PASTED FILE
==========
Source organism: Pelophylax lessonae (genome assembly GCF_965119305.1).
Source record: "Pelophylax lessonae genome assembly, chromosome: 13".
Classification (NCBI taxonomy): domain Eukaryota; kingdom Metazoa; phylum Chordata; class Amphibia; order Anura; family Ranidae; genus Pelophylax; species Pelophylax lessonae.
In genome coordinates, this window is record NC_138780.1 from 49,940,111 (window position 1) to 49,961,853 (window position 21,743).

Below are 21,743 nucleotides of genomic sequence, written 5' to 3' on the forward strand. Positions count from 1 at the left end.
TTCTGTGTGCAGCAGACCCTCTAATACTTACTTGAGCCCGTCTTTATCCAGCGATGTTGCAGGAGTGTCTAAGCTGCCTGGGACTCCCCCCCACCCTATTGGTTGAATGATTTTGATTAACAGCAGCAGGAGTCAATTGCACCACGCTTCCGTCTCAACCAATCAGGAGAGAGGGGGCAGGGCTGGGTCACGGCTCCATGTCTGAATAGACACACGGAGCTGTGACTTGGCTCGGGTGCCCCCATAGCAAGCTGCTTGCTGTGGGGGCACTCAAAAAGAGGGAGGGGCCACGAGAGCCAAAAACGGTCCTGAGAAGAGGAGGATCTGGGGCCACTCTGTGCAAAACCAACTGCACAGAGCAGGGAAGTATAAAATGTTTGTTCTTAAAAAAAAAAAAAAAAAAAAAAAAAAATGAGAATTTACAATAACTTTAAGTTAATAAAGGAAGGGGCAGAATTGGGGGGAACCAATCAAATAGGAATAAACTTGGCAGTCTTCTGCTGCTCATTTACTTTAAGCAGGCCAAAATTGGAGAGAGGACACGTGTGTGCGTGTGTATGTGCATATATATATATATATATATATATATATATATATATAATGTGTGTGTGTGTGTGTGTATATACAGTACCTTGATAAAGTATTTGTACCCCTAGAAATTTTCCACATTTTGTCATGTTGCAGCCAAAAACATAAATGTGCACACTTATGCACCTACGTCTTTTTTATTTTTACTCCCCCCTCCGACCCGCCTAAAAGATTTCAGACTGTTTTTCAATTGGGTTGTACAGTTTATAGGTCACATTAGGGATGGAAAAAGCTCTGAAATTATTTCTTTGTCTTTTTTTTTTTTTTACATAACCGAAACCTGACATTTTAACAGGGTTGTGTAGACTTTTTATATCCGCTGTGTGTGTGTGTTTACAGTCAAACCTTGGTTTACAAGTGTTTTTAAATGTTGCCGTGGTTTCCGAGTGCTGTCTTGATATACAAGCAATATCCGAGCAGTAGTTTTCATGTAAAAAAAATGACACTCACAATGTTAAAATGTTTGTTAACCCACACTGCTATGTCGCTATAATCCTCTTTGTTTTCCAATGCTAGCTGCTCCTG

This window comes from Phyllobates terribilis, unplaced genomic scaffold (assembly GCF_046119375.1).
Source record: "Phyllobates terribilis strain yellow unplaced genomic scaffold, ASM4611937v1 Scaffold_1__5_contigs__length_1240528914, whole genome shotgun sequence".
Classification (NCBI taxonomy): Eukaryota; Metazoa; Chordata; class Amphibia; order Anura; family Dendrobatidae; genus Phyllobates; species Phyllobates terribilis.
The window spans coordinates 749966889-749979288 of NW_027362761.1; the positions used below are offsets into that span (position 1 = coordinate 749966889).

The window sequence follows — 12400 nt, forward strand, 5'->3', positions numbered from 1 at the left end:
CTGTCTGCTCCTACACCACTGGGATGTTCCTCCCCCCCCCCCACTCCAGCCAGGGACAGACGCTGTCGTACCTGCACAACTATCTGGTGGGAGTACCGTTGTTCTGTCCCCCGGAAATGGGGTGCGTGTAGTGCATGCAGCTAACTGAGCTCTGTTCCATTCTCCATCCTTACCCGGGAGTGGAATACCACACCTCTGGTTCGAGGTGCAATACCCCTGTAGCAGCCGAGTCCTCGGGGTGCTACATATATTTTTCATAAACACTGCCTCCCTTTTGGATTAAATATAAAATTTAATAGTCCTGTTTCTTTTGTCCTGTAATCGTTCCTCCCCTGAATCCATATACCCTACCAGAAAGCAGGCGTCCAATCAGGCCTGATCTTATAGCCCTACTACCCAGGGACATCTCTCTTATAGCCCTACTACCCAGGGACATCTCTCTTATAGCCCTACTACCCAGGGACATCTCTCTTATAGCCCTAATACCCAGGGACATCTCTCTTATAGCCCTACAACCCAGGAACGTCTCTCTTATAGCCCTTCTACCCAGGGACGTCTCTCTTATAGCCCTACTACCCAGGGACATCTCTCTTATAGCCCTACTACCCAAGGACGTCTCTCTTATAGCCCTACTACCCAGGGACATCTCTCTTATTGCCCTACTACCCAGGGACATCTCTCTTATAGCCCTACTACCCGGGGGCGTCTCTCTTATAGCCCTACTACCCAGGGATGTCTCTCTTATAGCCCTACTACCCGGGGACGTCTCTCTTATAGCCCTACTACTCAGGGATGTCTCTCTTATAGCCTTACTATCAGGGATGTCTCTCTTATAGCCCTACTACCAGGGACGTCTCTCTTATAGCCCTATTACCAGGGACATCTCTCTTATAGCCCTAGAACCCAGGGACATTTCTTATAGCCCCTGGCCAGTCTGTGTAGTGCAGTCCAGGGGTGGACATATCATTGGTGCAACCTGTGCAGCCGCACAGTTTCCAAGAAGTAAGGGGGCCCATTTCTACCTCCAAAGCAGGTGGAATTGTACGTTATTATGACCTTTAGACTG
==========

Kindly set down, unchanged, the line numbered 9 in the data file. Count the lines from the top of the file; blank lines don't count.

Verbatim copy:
Classification (NCBI taxonomy): Eukaryota; Metazoa; Chordata; class Amphibia; order Anura; family Dendrobatidae; genus Phyllobates; species Phyllobates terribilis.